Friday, October 21, 2011

Apologies to xkcd

There’s a sci-fi staple that I haven’t seen or heard in a while, it feels to me, and that is the notion of quantum computer. In the shared experience we tolerate (re: reality), all quantum computing entails is the capacity for a computer to say “it could be both zero AND one”, instead of the current “it must be either zero OR one” mentality. Such a computer could take longer to process some things (it has 50% more possibilities to work with), but could solve other problems in much fewer steps.

In science-fiction, quantum computers get a bit cooler. They take their definition of “quantum” from the idea that all options people don’t choose in life exist in other realities. This kind of quantum computer observes those other realities and, taking a set of definitions from its user, can actually predict the outcome of a situation, and even recommend actions toward optimum benefit. Does this sound familiar to anyone else? Give it the stock reports from the past week, it’ll tell you how to make 50,000% return in one afternoon of trading. Are pirates invading your home with the aim of abducting you and your cat to hold for ransom? If you have a quantumly-smart phone, you just describe what they look like and what order they burst in and your phone can tell you how to either sneak out and steal their car or go all Batman on their asses. In short, sci-fi Q.C.s could activate god mode in a person’s life.

I was thinking about this and a few side-thoughts came up. First was that this Q.C. would have one huge, critical blind spot, that is it would not be looking at its own reality. Presumably, the best reason our Q.C. could comprehensively observe these realities is because it exists outside of them. That being the case, this position would mean it could not examine any data that was not entered in by its user, itself vulnerable to bias, error, and its own limited perspective. This means that any output from the Q.C. is applicable only to a certain point for its user. For example, I could ask for the ultimate chocolate chip cookie recipe, and could get one, but if the realities it searched just happened to be silicon-based instead of carbon, I would probably not appreciate the resulting cookies as much as the Q.C. thought I would. Not to mention I would need to get a government license to legally buy a few of the ingredients, but whatever.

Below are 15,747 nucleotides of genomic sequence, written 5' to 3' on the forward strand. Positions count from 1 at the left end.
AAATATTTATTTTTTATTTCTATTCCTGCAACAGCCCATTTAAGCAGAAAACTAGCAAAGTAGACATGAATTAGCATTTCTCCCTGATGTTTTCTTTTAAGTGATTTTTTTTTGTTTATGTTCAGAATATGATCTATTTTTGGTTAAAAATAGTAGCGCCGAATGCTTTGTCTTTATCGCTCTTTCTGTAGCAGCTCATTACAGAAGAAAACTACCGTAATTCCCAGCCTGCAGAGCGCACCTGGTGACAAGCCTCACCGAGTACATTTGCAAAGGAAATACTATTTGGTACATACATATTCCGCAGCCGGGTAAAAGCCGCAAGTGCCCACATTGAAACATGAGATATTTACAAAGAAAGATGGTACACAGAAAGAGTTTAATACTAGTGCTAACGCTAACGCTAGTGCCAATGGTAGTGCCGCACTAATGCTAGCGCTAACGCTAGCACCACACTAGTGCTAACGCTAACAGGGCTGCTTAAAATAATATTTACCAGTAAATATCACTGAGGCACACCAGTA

Simply by observing the scope of the multiverse, we would remove ourselves from it. Much like the camera man and the mosh pit at a concert, we can either be in the thick of things ourselves, or we watch everyone else have fun. We can’t have both. Taking it to another level, this means that in another reality, one with its own Q.C. that can look into the whole of the multiverse, it would not be able to look into ours. Why? Because we already took ourselves out of the multiverse by having the audacity to want to look at other realities.

It is common knowledge that the most comprehensive opinion is the one that comes from outside. Such an opinion has risen in value over time because it has so often been proven correct, if occasionally unwelcome. It’s why doctors and judges are made to remove themselves from cases whose outcomes might affect them directly. But the power to control such weighty things as health or freedom comes at the cost of being able to stand with one’s own when they need connection the most. In the case of doctors or judges, very often there are others that can act objectively so those of us with friends in need don’t have to act, they can simply be there for each other. Does the same apply to factions of the multiverse? Can we add ourselves back in after grasping the power to watch and learn from others, trusting another universe to wield the same power in a way that won’t hurt anyone?

I normally see such trains of thought accompanied by comforting stick figures. I hope their lack didn’t make the above too painful.

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